What we know about the history of Oliver’s…..

Previously known as Mould & Edwards (Mouldy Edwards to the locals!) the property was a pork butcher from at least 1884 until 1927 when the Edwards family converted the premises to a general provisions merchant. The side passage was created by selling off half of the frontage to provide access to the new Hunt’s Dairy bottling and distribution plant which is now occupied by the Waitrose supermarket. Various land swaps and purchases resulted in the present property layout.

The shop was designed to the then popular Art Deco style which is still seen in the tiling and solid teak carved shop front. It is such a rare survivor architecturally that the famous Sherborne historian Gerald Pitman used to bring his guided tour parties through the shop.

Roy Edwards, seen in the old picture as a young boy, inherited the business which became famous locally for being prepared to deliver the smallest order free of charge if you were the ‘right sort’ of account customer. Many ex-employees have come to visit and all sorts of horror stories and funny reminiscences have been told. It is believed that the delivery bike still in our possession actually killed a young schoolmaster in Cheap Street within living memory.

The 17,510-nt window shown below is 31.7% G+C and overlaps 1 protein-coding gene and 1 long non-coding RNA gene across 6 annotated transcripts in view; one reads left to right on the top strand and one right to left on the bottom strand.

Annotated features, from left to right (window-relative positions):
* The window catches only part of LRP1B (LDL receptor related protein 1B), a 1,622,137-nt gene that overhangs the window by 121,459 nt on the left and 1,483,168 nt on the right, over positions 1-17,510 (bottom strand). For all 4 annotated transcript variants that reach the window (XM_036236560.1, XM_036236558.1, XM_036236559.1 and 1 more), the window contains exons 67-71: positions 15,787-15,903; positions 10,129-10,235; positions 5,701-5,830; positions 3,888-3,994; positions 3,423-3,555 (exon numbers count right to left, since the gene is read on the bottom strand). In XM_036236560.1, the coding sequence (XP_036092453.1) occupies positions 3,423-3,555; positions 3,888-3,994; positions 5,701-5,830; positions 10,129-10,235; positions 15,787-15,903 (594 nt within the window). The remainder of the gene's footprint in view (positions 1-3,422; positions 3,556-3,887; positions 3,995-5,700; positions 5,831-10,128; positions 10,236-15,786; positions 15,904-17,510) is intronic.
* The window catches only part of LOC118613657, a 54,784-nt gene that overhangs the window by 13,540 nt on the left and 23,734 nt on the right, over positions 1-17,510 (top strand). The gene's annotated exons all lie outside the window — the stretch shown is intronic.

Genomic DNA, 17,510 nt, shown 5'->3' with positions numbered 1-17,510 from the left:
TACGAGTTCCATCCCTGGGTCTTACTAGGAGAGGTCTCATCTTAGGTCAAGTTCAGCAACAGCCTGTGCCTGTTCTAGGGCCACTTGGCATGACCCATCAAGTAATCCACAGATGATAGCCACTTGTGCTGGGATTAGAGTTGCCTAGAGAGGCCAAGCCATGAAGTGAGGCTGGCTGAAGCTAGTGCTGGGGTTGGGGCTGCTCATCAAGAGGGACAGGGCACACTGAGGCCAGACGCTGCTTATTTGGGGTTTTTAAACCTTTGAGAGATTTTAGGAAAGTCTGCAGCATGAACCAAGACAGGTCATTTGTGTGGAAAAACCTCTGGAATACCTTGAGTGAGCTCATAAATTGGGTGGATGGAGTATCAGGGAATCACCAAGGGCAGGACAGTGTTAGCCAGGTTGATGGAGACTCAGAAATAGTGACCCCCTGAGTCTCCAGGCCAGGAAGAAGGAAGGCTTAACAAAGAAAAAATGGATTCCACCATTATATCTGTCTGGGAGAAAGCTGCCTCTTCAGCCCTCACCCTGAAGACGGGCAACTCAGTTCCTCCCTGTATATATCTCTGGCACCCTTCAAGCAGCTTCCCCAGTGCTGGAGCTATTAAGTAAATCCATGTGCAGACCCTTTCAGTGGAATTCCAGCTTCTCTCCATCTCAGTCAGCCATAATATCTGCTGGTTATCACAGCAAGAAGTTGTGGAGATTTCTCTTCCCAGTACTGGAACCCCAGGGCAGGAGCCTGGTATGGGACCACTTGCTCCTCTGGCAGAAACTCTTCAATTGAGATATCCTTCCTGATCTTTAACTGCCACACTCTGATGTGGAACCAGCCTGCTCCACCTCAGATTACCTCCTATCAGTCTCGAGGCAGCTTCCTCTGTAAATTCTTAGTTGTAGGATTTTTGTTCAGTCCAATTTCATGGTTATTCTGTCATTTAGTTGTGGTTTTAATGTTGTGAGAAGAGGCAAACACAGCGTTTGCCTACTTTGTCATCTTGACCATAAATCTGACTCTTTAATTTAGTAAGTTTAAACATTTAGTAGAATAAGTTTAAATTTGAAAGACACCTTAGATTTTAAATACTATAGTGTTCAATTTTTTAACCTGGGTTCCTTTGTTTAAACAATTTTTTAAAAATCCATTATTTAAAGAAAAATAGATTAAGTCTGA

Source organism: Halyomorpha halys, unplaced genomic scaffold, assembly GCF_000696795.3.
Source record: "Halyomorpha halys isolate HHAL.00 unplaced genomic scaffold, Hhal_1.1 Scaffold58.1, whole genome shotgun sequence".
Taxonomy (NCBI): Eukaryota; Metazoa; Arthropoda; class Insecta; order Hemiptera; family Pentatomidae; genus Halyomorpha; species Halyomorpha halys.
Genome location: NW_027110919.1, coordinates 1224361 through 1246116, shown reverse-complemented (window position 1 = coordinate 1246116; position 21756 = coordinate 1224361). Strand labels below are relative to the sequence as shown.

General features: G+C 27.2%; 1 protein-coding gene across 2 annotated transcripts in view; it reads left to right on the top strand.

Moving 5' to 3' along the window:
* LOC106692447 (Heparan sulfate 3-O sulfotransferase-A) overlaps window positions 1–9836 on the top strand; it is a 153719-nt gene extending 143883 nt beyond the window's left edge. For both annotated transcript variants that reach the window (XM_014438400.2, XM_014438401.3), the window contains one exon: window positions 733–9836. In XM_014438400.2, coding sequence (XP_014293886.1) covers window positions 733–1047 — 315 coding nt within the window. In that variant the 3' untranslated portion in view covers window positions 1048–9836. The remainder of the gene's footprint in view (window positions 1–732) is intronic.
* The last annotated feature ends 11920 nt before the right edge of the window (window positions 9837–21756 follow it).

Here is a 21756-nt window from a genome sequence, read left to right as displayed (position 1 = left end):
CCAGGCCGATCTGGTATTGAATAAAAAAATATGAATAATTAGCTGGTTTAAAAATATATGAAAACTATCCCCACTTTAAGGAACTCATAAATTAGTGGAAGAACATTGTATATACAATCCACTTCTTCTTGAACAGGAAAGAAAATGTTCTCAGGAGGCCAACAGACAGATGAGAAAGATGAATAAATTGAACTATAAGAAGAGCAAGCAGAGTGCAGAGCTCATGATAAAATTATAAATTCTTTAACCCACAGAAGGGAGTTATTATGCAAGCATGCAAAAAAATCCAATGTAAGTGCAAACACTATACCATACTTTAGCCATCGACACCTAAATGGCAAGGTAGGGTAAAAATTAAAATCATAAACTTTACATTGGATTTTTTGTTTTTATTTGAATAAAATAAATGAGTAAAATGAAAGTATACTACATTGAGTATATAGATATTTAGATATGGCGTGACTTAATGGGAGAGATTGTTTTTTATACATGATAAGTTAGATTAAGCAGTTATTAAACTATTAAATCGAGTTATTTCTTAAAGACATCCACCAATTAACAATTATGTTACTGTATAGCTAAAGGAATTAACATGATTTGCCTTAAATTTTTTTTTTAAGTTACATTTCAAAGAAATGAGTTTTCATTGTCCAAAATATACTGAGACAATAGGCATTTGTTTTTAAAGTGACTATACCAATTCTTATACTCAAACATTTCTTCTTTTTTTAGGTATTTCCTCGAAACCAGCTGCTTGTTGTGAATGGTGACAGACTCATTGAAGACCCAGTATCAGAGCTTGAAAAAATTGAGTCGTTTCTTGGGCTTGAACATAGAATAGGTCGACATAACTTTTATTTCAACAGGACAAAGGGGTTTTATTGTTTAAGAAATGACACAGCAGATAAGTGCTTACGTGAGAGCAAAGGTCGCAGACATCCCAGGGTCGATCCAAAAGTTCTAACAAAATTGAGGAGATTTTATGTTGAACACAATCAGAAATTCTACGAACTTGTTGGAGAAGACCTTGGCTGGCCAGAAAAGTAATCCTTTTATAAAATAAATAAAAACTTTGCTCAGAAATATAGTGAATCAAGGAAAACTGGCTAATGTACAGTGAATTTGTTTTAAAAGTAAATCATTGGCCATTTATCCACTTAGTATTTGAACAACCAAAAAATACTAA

When Roy died in the early 1980s his widow let the business to a couple who were unfortunately unable to make a go of it, so it closed.  John Oliver, who had a small coffee bar in the property now known as the Flower Barrow, took a lease and converted Oliver’s to its present form. John traded until 1994 when a combination of bad business decisions and even worse extramarital activities around the town forced him to sell the business to Lawrence Scott. Lawrence ran Oliver’s for 17 years until his retirement in December 2011 when he sold the business to the current owner, Jane Wood.

Inside Oliver's Coffee House
Inside Oliver's Coffee House